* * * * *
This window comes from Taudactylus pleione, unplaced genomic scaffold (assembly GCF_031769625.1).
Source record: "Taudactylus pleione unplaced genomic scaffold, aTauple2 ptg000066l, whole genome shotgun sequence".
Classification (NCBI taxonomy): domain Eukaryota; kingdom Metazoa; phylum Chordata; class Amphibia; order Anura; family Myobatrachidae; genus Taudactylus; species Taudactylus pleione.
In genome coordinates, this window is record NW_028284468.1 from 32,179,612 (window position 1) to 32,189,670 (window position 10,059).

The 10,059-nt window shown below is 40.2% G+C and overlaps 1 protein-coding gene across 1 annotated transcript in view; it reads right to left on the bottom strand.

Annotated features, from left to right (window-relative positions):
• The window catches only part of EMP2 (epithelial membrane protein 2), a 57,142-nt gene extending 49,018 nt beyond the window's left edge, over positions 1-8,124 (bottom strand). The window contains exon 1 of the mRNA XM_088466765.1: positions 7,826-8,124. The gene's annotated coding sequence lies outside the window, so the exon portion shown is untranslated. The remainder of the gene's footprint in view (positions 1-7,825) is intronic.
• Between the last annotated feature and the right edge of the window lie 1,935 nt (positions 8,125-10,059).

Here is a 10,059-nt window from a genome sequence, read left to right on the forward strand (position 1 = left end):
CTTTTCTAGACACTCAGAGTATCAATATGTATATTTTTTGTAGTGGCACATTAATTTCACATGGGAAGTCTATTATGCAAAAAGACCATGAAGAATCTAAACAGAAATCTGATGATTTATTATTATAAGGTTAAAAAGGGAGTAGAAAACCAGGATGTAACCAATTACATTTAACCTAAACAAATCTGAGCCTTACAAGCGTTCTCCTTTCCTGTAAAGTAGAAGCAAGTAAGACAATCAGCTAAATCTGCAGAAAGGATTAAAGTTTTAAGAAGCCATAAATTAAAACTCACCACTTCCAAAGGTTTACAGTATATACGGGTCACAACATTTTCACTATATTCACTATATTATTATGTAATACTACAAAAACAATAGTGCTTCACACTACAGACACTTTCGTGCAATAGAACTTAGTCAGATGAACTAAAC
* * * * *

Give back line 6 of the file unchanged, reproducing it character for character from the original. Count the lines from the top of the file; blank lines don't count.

Annotated features, from left to right (window-relative positions):